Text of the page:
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Spatial patterns of phylogenetic diversity and endemism in the Western Ghats, India: a case study using ancient predatory arthropods

Citation

Bharti, D. K.; Edgecombe, Greg; Karanth, Praveen; Joshi, Jahnavi (2021), Spatial patterns of phylogenetic diversity and endemism in the Western Ghats, India: a case study using ancient predatory arthropods, Dryad, Dataset, https://doi.org/10.5061/dryad.hmgqnk9hp

Abstract

The Western Ghats (WG) mountain chain in peninsular India is a global biodiversity hotspot, one in which patterns of phylogenetic diversity and endemism remain to be documented across taxa. We used a well-characterized community of ancient soil predatory arthropods from the WG to understand diversity gradients, identify hotspots of endemism and conservation importance, and highlight poorly-studied areas with unique biodiversity. We compiled an occurrence dataset for 19 species of scolopendrid centipedes, which was used to predict areas of habitat suitability using bioclimatic and geomorphological variables in Maxent. We used predicted distributions and a time-calibrated species phylogeny to calculate taxonomic and phylogenetic indices of diversity, endemism and turnover. We observed a decreasing latitudinal gradient in taxonomic and phylogenetic diversity in the WG, which supports expectations from the latitudinal diversity gradient. The southern WG had the highest phylogenetic diversity and endemism, and was represented by lineages with long branch lengths as observed from relative phylogenetic diversity/endemism. These results indicate the persistence of lineages over evolutionary time in the southern WG and are consistent with predictions from the southern WG refuge hypothesis. The northern WG, despite having low phylogenetic diversity, had high values of phylogenetic endemism represented by distinct lineages as inferred from relative phylogenetic endemism. The distinct endemic lineages in this sub-region might be adapted to life in lateritic plateaus characterized by poor soil conditions and high seasonality. Sites across an important biogeographic break, the Palghat Gap, broadly grouped separately in comparisons of species turnover along the WG. The southern WG and Nilgiris, adjoining the Palghat Gap, harbour unique centipede communities, where the causal role of climate or dispersal barriers in shaping diversity remains to be investigated. Our results highlight the need to use phylogeny and distribution data while assessing diversity and endemism patterns in the WG.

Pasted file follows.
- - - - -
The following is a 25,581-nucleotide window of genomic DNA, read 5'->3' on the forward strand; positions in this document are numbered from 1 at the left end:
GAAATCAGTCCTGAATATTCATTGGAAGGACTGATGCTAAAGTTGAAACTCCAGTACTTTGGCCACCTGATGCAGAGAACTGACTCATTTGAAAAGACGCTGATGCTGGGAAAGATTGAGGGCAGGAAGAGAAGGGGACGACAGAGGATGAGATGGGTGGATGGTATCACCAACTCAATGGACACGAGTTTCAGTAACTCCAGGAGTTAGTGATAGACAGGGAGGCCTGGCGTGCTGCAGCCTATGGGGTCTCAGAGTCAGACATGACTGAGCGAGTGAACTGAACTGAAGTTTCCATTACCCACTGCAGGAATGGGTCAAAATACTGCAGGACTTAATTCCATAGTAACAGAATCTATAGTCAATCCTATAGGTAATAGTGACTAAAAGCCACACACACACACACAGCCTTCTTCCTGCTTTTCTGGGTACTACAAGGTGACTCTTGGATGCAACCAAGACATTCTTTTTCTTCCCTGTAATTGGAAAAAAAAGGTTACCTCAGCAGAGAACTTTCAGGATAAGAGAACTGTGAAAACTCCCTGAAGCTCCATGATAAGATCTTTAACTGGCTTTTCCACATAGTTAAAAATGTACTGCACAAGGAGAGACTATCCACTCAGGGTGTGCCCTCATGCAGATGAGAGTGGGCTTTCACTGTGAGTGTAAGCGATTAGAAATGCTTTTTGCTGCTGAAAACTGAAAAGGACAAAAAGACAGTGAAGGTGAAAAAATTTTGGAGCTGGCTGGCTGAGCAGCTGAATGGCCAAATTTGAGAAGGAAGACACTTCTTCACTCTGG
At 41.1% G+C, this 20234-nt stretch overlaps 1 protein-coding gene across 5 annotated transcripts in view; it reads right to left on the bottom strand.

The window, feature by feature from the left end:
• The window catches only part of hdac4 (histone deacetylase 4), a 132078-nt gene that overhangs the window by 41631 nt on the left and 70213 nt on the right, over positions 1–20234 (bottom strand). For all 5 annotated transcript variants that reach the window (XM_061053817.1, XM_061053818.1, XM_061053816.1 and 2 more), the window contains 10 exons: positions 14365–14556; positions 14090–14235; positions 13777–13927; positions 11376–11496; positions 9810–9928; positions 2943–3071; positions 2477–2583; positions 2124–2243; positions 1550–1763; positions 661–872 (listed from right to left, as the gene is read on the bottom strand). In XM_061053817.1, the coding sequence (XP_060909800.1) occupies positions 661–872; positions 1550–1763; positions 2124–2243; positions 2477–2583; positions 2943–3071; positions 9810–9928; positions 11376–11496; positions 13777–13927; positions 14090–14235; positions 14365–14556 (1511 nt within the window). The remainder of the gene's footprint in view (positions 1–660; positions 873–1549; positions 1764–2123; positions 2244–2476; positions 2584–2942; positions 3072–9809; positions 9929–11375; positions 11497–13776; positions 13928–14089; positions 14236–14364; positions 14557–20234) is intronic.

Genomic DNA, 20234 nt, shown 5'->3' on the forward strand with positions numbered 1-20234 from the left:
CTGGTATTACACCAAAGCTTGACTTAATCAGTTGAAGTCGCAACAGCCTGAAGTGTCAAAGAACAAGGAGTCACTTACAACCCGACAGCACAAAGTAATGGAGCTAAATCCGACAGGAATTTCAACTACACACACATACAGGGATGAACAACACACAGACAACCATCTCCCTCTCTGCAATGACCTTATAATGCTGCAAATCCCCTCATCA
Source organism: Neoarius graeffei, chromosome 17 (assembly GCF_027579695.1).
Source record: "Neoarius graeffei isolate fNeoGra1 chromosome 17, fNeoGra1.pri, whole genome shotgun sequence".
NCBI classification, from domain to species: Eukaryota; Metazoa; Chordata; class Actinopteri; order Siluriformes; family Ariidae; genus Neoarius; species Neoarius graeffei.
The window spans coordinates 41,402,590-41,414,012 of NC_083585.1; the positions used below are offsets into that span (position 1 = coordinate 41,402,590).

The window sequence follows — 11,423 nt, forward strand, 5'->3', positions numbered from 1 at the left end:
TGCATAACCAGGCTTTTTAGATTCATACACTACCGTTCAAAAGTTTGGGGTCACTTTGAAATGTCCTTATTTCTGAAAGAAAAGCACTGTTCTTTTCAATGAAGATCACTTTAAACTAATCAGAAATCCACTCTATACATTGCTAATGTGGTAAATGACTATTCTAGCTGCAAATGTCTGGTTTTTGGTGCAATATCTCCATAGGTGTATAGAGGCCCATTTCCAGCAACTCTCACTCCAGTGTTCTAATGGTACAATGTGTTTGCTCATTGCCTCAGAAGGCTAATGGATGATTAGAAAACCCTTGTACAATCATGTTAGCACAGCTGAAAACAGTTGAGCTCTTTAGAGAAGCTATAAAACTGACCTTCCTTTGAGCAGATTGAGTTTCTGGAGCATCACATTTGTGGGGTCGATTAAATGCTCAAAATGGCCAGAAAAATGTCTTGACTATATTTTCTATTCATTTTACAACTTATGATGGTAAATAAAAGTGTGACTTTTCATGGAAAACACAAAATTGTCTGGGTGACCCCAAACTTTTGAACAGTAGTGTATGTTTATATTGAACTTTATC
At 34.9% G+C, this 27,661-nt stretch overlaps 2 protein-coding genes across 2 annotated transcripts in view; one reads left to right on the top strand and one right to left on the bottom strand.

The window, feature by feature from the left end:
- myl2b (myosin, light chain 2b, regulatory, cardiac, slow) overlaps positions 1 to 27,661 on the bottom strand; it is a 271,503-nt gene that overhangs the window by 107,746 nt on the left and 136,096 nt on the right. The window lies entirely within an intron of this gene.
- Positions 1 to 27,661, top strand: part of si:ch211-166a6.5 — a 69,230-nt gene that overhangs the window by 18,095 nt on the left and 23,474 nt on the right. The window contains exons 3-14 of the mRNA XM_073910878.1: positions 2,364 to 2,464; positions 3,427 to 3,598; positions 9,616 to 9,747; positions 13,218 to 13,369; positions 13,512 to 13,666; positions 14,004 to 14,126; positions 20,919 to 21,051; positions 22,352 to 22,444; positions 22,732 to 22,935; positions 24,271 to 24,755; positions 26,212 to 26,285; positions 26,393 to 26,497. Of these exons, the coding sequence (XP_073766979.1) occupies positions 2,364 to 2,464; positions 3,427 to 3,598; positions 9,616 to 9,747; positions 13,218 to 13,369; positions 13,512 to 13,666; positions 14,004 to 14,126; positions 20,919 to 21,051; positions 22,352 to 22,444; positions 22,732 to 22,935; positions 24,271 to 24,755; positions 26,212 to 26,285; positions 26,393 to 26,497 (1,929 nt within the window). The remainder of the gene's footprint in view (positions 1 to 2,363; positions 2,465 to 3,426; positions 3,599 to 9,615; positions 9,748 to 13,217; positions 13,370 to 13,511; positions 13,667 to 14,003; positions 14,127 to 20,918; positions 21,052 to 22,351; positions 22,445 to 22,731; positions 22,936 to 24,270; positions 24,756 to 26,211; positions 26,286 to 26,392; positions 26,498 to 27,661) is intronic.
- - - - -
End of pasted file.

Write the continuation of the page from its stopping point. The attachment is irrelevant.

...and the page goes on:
Usage Notes

ReadMe:

README_1Sep21.docx: details of each R script (code1 - code8) including input and output files

Data files:

biasMap.tif - sampling bias layer, which is the prediction of a Maxent model which uses all species occurrences as presence locations and all the WorldClim layers plus a soil type layer as predictors

biasBg.csv - coordinates of background locations used for Maxent species distribution modeling obtained from a sampling bias layer (biasMap.tif)

gps_9Jun20.csv  - coordinates of occurrence locations used for Maxent species distribution modeling

supp_table_locations - coordinates of occurrence locations used for Maxent species distribution modeling (some formatting differences as compared to gps_9Jun20.csv in terms of species names), used for plotting Figure 1

results_summary_4Apr21.csv - summary of results from Maxent species distribution modeling giving indices of model transferability and performance, and top two predictor variables in terms of permutation importance, used for plotting figures in Appendix S2

biodiverse_16Mar21.csv - input site by species matrix used as input in Biodiverse 3.1

threegenera.tre - phylogenetic tree used for calculations of phylogenetic diversity, endemism and turnover 

tiplabels.csv - mapping of tip labels to species names in threegenera.tre

threegenera_results_16Mar21.csv - results of diversity and endemism indices (taxonomic, phylogenetic, relative phylogenetic) calculated in Biodiverse 3.1

threergenera_struc_randomization_results_16Mar21.csv - results of randomizations of diversity and endemism indices obtained in Biodiverse 3.1

R scripts:

Scripts available at https://github.com/bhartidk/centipede_diversity_endemism

code1-code4, code6-code8 - details of analysis workflow available in README_1Sep21.docx

code5 - instructions for running Biodiverse3.1 GUI